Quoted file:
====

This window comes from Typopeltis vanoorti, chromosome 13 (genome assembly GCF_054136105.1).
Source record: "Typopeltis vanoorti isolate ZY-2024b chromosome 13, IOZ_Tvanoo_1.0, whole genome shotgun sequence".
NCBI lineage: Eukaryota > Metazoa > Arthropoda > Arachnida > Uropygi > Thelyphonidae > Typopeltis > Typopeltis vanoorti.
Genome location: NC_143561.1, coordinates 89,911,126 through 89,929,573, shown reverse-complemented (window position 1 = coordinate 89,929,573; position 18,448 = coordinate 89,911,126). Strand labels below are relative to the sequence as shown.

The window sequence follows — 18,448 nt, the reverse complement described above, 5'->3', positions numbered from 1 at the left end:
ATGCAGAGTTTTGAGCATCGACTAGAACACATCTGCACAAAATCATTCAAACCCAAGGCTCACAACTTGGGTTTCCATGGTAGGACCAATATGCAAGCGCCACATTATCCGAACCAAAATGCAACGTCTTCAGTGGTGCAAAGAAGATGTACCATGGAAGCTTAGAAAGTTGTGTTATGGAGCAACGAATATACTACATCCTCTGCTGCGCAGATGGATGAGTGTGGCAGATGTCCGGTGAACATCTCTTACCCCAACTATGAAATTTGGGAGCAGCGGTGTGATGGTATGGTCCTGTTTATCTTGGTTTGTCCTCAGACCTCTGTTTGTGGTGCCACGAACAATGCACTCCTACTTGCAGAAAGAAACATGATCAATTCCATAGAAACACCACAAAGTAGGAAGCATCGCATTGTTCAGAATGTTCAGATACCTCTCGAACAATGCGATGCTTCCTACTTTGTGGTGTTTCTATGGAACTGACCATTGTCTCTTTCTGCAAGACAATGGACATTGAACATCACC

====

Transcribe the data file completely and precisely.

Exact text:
This window comes from Typopeltis vanoorti, chromosome 13 (genome assembly GCF_054136105.1).
Source record: "Typopeltis vanoorti isolate ZY-2024b chromosome 13, IOZ_Tvanoo_1.0, whole genome shotgun sequence".
NCBI lineage: Eukaryota > Metazoa > Arthropoda > Arachnida > Uropygi > Thelyphonidae > Typopeltis > Typopeltis vanoorti.
Genome location: NC_143561.1, coordinates 89,911,126 through 89,929,573, shown reverse-complemented (window position 1 = coordinate 89,929,573; position 18,448 = coordinate 89,911,126). Strand labels below are relative to the sequence as shown.

The window sequence follows — 18,448 nt, the reverse complement described above, 5'->3', positions numbered from 1 at the left end:
ATGCAGAGTTTTGAGCATCGACTAGAACACATCTGCACAAAATCATTCAAACCCAAGGCTCACAACTTGGGTTTCCATGGTAGGACCAATATGCAAGCGCCACATTATCCGAACCAAAATGCAACGTCTTCAGTGGTGCAAAGAAGATGTACCATGGAAGCTTAGAAAGTTGTGTTATGGAGCAACGAATATACTACATCCTCTGCTGCGCAGATGGATGAGTGTGGCAGATGTCCGGTGAACATCTCTTACCCCAACTATGAAATTTGGGAGCAGCGGTGTGATGGTATGGTCCTGTTTATCTTGGTTTGTCCTCAGACCTCTGTTTGTGGTGCCACGAACAATGCACTCCTACTTGCAGAAAGAAACATGATCAATTCCATAGAAACACCACAAAGTAGGAAGCATCGCATTGTTCAGAATGTTCAGATACCTCTCGAACAATGCGATGCTTCCTACTTTGTGGTGTTTCTATGGAACTGACCATTGTCTCTTTCTGCAAGACAATGGACATTGAACATCACC